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Semper Opera House

Gottfried Semper

alias Königliches Opernhaus, Stadttheater, Altstädter Hoftheater, Opernhaus, Sächsische Staatsoper, Semperopera
history of the theatresupplementtechnical dataHistoric equipment

Important events

(detail)1841 | construction
First theatre building on the site was designed by Gottfried Semper between 1838-1841.
(detail)12.4.1841 | opening
Opened with Weber's "Jubel-Ouverture" and Goethe's "Torquato Tasso".
(detail)21.9.1869 | fire

(detail)2.2.1878 | opening
Built in 1871-1878 by Gottfried Semper and Manfred Semper in the location of an earlier theatre that was built 1838-1841 by Gottfried Semper and was destroyed by fire in 1869. Opened on 2nd February of 1878 with Goethe's "Iphigenie auf Tauris".
(detail)1945 | destroyed
Destoyed by allied bombs in 1945.
(detail)80. 's 20. century | reconstruction
reconstructed in 1977-1985 according to the Semper's desinss with slight alterations; addition of modern extension buildings. Re-opened on 13 February of 1985 with Weber's "Der Freischütz".

People

History

The first theatre

Semper's first major work, the Dresden Opera House of 1838—41, at once launched a new theatrical type. The facade consisted of a two-storeyed semi-circular loggia (Doric and Ionic), with the higher auditorium, also semi-circular, set back behind it and articulated with Corinthian pilasters. The plan clearly leaned heavily upon the French theorists of the eighteenth century—Durand and his school—and in particular upon a late Italian member of it, Pietro Sangiorgio, whose Idea di un teatro of 1821 works out the implications of the semi-circular front and side entrances in some detail. Semper's own philosophy is best expressed in a description he wrote of a later project, the Rio de Janeiro opera house : 'Above all I have wished not to conceal the semi-cylindrical form of the auditorium, a form beautiful and varied in itself, and sanctioned moreover by theatrical tradition. I have not imprisoned it in a square cage, as most modern auditoria are.' At Dresden one could enter through the centre of the facade into the semi-circular vestibule, but the main staircases were at the sides, entered by way of separate lateral porches. The high roof of the auditorium was extended sideways over these porches, like the transepts of a cathedral. The auditorium, in deference to contemporary usage, was in fact not semi-circular but horseshoe-shaped. Gottfried Semper's facade of the Dresden Opera House revealed the semi-cylinder of the auditorium for the first time since antiquity, though it had been advocated in several eighteenth-century ideal projects. With its semi-circular foyers on two levels and staircases in 'transept positions at the sides, this design was to prove influential for the next hundred years.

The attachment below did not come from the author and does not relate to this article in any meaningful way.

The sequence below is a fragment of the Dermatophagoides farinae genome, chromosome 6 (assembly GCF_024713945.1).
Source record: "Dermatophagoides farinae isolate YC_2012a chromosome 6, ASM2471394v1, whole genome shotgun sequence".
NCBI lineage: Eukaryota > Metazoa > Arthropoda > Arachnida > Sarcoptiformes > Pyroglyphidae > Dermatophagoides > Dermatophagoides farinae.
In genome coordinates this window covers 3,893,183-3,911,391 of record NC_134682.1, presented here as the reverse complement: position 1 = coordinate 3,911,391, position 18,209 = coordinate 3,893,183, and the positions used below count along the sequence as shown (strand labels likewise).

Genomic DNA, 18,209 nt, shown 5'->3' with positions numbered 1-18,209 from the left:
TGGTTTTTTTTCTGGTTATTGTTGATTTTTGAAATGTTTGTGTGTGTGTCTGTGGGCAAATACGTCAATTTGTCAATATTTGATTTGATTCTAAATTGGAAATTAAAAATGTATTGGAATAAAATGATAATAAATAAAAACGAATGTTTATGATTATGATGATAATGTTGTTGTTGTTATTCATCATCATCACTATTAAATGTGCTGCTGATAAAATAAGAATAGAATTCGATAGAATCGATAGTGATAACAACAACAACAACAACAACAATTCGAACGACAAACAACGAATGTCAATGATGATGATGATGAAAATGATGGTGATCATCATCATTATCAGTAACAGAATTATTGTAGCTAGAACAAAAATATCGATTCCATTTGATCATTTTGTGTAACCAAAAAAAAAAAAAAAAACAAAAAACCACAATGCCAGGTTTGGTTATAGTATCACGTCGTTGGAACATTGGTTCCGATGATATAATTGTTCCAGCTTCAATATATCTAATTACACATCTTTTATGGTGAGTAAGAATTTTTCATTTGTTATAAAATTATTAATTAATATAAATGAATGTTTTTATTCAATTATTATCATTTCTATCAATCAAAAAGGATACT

The second theatre

The Paris Opera was naturally imitated in other cities, but it was not the only model. Its rival was the type evolved by Semper at Dresden. The differences between the two were not so much in the stage-auditorium complex as in the grouping of the subsidiary rooms and staircases. The French type favoured a straight front, with the main foyer occupying the first floor, and a central grand staircase behind, leading into the back of the auditorium. The German preferred the curved facade, with its curved vestibule behind, which involved banishing the staircases to the 'transept' position. Many architects followed Gilly in combining a pedimented entrance a la Schinkel with curved sides leading back to straight wings. Semper himself used this form in his second Dresden Opera House, built after the first had burnt down in 1869. He also modified the semi­circle of the earlier theatre to a segmental curve, a form we have seen used in certain eighteenth-century theatres, though rarely expressed on the exterior. The Hofburgtheater of Vienna, begun in 1874 by Semper, assisted by the young Karl von Hasenauer, follows the same plan, with the 'transept' staircases here expanded into extremely grand architectural compositions, deliberately challenging Garnier. This plan was criticised because it 'was confessedly based upon plans for opera houses, and consequently the architectural principles involved in carrying it out satisfy operatic rather than dramatic requirements.' It was a criticism that could be levelled at many large theatres of the time, where grandeur had priority over function. Nevertheless, Semper's influence continued well into the twentieth century.

In: Tidworth, Simon : Theatres: An Illustrated History. London 1973 p. 156 -156 , 164 - 165

 

 

Author: Simon Tidworth

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